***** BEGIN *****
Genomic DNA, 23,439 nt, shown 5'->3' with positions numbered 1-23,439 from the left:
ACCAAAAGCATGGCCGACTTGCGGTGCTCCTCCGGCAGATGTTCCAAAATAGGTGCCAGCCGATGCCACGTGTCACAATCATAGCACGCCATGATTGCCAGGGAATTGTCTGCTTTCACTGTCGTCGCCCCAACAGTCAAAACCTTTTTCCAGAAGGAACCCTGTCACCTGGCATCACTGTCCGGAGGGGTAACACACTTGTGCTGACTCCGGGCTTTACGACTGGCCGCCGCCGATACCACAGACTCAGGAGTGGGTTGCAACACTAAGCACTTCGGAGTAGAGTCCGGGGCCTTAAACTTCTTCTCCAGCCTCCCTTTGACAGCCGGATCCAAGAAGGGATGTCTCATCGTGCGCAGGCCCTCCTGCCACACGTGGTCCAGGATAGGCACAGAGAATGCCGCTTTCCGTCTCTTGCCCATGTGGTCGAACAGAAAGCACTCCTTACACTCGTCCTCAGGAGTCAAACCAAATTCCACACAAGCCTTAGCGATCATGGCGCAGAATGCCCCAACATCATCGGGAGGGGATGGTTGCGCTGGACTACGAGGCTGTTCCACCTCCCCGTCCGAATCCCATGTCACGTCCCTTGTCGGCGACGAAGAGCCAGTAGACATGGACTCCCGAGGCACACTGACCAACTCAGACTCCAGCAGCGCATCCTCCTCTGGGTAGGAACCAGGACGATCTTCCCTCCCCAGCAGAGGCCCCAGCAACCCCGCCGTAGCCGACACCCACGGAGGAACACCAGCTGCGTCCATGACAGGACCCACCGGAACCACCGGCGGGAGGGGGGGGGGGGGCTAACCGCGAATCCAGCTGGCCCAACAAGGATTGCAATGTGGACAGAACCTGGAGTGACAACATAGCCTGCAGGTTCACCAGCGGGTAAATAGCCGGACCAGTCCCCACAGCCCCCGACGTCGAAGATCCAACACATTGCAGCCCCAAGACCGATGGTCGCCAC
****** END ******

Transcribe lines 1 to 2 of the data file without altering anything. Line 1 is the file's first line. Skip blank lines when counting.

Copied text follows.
Genomic DNA, 23,439 nt, shown 5'->3' with positions numbered 1-23,439 from the left:
ACCAAAAGCATGGCCGACTTGCGGTGCTCCTCCGGCAGATGTTCCAAAATAGGTGCCAGCCGATGCCACGTGTCACAATCATAGCACGCCATGATTGCCAGGGAATTGTCTGCTTTCACTGTCGTCGCCCCAACAGTCAAAACCTTTTTCCAGAAGGAACCCTGTCACCTGGCATCACTGTCCGGAGGGGTAACACACTTGTGCTGACTCCGGGCTTTACGACTGGCCGCCGCCGATACCACAGACTCAGGAGTGGGTTGCAACACTAAGCACTTCGGAGTAGAGTCCGGGGCCTTAAACTTCTTCTCCAGCCTCCCTTTGACAGCCGGATCCAAGAAGGGATGTCTCATCGTGCGCAGGCCCTCCTGCCACACGTGGTCCAGGATAGGCACAGAGAATGCCGCTTTCCGTCTCTTGCCCATGTGGTCGAACAGAAAGCACTCCTTACACTCGTCCTCAGGAGTCAAACCAAATTCCACACAAGCCTTAGCGATCATGGCGCAGAATGCCCCAACATCATCGGGAGGGGATGGTTGCGCTGGACTACGAGGCTGTTCCACCTCCCCGTCCGAATCCCATGTCACGTCCCTTGTCGGCGACGAAGAGCCAGTAGACATGGACTCCCGAGGCACACTGACCAACTCAGACTCCAGCAGCGCATCCTCCTCTGGGTAGGAACCAGGACGATCTTCCCTCCCCAGCAGAGGCCCCAGCAACCCCGCCGTAGCCGACACCCACGGAGGAACACCAGCTGCGTCCATGACAGGACCCACCGGAACCACCGGCGGGAGGGGGGGGGGGGGCTAACCGCGAATCCAGCTGGCCCAACAAGGATTGCAATGTGGACAGAACCTGGAGTGACAACATAGCCTGCAGGTTCACCAGCGGGTAAATAGCCGGACCAGTCCCCACAGCCCCCGACGTCGAAGATCCAACACATTGCAGCCCCAAGACCGATGGTCGCCAC